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Assata Shakur—a revolutionary who defied US state repression

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Issue 2714
A mural of Assata Shakur
A mural of Assata Shakur (Pic: Gary Stevens)

To be a black revolutionary in the US in the early 1970s was to accept the likelihood of prison or death. Assata Shakur, who was born JoAnne Deborah Bryon, knew the risks and faced both.

Born in New York in 1947, but raised in the Deep South, she had been brought up to hold her head high and never to cower before white authority.

Hardly political until her late teens, she was radicalised by opposition to the Vietnam War. She remembered it hit her as a revelation. 

“We’re taught at such an early age to be against communists,” she said. “Yet most of us don’t have the faintest idea what communism is. 

“Only a fool lets somebody else tell him who his enemy is.”

Involvement in the movements that followed led her in 1970 to the Harlem branch of the Black Panther Party. 

But she grew critical of the party and left to join a looser formation known as the Black Liberation Army (BLA).

She split from the Panthers as the organisation was wracked by internal strife and state targeted assassination. 

Some who headed to the BLA saw the Panthers’ social programmes as too “reformist” and felt the BLA should dedicate itself to fighting the racist state.

A US Justice Department report on the BLA said the group was suspected of involvement in over 70 incidents of violence between 1970 and 1976. And the Fraternal Order of Police blamed the BLA for the murders of 13 police officers.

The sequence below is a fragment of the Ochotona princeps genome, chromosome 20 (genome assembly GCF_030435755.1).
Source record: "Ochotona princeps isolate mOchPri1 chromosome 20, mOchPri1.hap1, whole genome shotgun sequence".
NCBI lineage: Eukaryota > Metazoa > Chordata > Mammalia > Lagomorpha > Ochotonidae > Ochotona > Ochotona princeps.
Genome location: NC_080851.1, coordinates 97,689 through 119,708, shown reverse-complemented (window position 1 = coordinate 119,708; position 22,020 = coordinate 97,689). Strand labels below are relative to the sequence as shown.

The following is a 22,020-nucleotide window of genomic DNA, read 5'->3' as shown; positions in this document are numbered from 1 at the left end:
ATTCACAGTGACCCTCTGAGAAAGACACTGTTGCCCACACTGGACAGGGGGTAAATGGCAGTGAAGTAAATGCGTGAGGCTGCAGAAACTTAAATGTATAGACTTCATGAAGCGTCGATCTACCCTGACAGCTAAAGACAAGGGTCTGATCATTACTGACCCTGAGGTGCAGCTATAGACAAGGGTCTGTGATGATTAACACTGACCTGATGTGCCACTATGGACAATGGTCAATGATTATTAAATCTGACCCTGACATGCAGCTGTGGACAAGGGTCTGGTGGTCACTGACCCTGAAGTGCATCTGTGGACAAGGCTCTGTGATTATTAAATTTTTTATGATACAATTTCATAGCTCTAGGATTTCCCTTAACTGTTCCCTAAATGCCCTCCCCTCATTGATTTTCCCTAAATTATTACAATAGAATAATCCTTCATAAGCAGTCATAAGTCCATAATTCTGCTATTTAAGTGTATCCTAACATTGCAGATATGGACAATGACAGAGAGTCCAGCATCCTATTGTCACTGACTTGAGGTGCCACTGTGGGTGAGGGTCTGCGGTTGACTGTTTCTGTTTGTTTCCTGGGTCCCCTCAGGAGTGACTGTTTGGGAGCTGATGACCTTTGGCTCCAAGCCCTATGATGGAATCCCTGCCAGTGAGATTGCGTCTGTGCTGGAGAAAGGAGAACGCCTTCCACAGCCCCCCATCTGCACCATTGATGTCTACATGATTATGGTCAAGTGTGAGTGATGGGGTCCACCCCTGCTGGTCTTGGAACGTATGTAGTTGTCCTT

No one can be sure of the accuracy of these reports. 

The BLA was heavily infiltrated by FBI spies intent on discrediting and destroying revolutionary organisations.

But the group itself claimed responsibility for many reprisals against racist police, and for “re-appropriating the funds” of the various banks and drug dealers it robbed.


Between April 1971 and January 1973, Shakur was accused of crimes ranging from kidnapping to armed robbery, attempted murder and murder. On each occasion, she was found not guilty.

In May 1973 she and two BLA members were stopped by police for a traffic violation. 

An altercation followed which left one cop and one revolutionary dead. 

Shakur was put on trial for the killing of the officer.

 In a tape smuggled from prison to supporters she declared, “I have declared war on the rich who prosper on our poverty, the politicians who lie to us with smiling faces, and all the mindless, heartless robots who protect them and their property.

“I am a Black revolutionary, and, as such, I am a victim of all the wrath, hatred and slander that amerika is capable of. Like all black revolutionaries, amerika is trying to lynch me.”

Shakur was eventually convicted of first degree murder, despite the gunshot wound she received during the shootout making her incapable of firing a gun. 

In 1977 she was sentenced to life plus 30 years.

Two years later she broke out of her New Jersey prison and later escaped to Cuba, where she lives today.

The FBI placed Shakur on its “Most Wanted” list, making her the first woman ever to appear on it.

This is part of a series about radical black lives Go to

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